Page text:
Modular and Independent
THE PRINT HEADS
The modular print heads operate independently, allowing for unbeatable flexibility when printing in two colors or with water soluble support material (PVA). They can be easily adjusted and replaced without the need for tools. During the printing process, the active print head moves downward slightly to avoid making contact with the object. The print heads were developed by BigRep’s in-house team and optimized for large-scale printing projects.
Semi-automatic print bed levelling
THE PRINT BED
The heated print bed provides optimal adhesion in the printing process right from the onset. Thanks to the integrated automatic inductive sensor, the print bed can be leveled quickly and effortlessly, reducing prep time considerably.
Big, Bigger, the Biggest
THE BUILD VOLUME
The new BigRep ONE v3 features a build volume of X 1005 mm x Y 1005 mm x Z 1005 mm. With a capacity of over one cubic meter, the new BigRep ONE v3 provides the largest FFF build volume currently available on the international market.
Spacious and Flexible
THE SPOOL HOLDER
The spool holder was designed to fit all standard spool sizes. It can hold several spools up to 8 kg. A run-out detection system notifies the user when the spool is about to end.
Easy and Intuitive
THE GRAPHICAL USER INTERFACE
New intuitive user interface on touch panel PC, enabling lots of new features as remote load and check print progress via webcam, resume print after power failure and many more.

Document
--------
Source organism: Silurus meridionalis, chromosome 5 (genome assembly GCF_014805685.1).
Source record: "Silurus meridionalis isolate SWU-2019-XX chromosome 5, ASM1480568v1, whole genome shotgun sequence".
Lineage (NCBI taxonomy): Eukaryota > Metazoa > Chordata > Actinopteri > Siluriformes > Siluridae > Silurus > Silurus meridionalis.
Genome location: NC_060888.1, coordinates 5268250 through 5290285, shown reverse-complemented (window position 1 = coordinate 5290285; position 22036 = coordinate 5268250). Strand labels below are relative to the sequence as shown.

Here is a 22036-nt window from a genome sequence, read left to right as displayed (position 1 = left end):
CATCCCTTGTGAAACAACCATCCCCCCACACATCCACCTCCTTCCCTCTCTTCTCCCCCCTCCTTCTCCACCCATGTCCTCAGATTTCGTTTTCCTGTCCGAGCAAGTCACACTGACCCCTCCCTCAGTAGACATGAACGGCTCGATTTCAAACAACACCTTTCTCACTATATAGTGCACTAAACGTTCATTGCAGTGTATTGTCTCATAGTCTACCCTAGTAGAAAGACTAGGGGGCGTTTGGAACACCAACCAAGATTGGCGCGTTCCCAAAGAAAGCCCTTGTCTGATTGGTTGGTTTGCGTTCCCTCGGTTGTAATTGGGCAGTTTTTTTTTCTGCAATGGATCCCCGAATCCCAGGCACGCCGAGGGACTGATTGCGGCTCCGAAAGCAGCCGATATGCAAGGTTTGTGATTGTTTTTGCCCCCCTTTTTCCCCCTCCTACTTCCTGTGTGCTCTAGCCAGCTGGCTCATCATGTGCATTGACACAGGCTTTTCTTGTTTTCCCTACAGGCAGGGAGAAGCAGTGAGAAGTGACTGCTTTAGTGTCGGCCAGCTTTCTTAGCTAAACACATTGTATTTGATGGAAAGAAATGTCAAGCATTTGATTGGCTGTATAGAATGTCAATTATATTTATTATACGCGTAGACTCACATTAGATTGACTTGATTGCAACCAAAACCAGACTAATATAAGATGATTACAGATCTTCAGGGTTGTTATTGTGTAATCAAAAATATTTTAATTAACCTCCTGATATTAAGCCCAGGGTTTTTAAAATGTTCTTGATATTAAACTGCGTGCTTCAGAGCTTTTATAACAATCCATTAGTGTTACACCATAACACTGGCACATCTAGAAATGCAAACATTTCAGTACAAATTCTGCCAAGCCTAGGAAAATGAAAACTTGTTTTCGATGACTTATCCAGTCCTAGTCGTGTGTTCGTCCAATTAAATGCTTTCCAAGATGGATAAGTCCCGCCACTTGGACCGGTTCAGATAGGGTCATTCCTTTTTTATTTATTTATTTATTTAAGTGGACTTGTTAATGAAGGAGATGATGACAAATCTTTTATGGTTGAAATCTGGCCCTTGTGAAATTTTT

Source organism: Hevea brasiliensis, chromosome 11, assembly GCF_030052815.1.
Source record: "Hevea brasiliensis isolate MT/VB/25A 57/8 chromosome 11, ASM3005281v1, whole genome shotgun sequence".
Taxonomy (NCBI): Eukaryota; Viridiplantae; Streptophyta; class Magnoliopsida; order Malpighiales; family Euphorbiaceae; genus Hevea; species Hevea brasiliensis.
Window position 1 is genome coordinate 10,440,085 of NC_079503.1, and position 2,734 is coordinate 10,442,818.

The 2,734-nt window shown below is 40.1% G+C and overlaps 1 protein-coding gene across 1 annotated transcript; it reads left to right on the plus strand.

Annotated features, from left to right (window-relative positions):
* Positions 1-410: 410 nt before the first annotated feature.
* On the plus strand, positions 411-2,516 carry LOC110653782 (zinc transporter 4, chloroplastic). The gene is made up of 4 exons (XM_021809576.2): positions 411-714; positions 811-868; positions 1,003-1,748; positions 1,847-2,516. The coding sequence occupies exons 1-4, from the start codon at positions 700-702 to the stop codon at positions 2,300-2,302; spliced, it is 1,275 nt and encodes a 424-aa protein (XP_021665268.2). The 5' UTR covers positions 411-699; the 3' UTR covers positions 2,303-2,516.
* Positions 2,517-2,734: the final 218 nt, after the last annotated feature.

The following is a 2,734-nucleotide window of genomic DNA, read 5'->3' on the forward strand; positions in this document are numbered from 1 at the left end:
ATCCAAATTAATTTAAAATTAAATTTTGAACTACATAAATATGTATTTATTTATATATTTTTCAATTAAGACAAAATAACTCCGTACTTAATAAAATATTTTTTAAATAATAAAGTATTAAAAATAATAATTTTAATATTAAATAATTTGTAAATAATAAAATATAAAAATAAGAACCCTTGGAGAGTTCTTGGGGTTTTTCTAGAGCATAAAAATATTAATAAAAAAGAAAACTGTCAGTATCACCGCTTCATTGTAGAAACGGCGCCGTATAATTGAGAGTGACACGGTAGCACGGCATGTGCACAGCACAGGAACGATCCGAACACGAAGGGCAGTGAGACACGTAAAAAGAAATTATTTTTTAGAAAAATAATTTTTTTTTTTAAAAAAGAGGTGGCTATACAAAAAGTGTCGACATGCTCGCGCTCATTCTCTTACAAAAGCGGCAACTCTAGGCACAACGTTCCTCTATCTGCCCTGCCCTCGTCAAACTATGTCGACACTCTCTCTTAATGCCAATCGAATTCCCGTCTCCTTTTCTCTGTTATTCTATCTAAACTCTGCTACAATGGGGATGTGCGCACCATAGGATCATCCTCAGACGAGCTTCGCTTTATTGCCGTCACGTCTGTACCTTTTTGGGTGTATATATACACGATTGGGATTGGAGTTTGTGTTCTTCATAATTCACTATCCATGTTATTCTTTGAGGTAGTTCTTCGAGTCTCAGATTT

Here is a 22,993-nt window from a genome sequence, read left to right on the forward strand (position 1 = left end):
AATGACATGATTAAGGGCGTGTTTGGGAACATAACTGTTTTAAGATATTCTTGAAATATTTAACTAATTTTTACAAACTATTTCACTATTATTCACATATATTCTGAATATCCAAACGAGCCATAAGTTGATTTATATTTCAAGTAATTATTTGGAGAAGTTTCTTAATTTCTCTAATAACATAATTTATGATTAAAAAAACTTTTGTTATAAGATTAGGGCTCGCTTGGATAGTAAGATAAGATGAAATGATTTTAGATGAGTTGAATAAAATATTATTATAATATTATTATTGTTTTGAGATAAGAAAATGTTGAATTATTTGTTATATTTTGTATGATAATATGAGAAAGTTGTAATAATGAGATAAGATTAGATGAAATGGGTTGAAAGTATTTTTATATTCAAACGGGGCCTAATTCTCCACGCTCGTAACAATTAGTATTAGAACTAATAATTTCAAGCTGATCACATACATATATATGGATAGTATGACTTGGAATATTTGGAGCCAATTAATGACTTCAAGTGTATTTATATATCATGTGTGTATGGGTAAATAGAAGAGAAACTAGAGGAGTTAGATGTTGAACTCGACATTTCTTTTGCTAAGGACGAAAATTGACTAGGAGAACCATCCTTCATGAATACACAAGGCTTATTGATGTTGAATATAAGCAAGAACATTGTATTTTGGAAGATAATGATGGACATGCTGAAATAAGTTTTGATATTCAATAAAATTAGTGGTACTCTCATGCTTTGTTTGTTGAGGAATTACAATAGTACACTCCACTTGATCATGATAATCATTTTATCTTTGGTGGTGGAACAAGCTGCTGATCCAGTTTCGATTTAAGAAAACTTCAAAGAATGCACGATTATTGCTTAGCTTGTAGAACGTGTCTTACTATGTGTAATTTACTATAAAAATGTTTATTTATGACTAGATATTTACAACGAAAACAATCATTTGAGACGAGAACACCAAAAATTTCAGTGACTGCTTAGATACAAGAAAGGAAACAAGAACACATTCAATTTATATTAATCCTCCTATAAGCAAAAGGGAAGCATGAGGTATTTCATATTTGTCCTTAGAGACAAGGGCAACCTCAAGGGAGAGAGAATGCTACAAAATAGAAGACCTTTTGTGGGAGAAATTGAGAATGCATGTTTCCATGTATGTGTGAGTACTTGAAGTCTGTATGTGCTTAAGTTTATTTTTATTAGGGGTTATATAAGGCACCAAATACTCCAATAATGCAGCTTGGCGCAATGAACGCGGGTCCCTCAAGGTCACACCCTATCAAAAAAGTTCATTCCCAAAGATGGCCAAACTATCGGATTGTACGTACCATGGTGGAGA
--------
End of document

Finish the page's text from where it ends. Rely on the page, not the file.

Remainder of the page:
Reviews 4.51 reviews
Ease Of Use
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Feb 2, 2021
Bigrep is a very reliable brand, who mades very reliable machines
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3D printers: history of appearance, development, main manufacturers
A few years ago, 3D printing was perceived as an outlandish technology, the corresponding equipment was found only in industrial enterprises. It developed, however, at a very fast pace, 3D printers first appeared in medical centers, and then in educational institutions. Now these devices are available to everyone, there are a huge number of models focused on home use. How exactly did the technology come about? Which manufacturers were pioneers, and which are the market leaders now?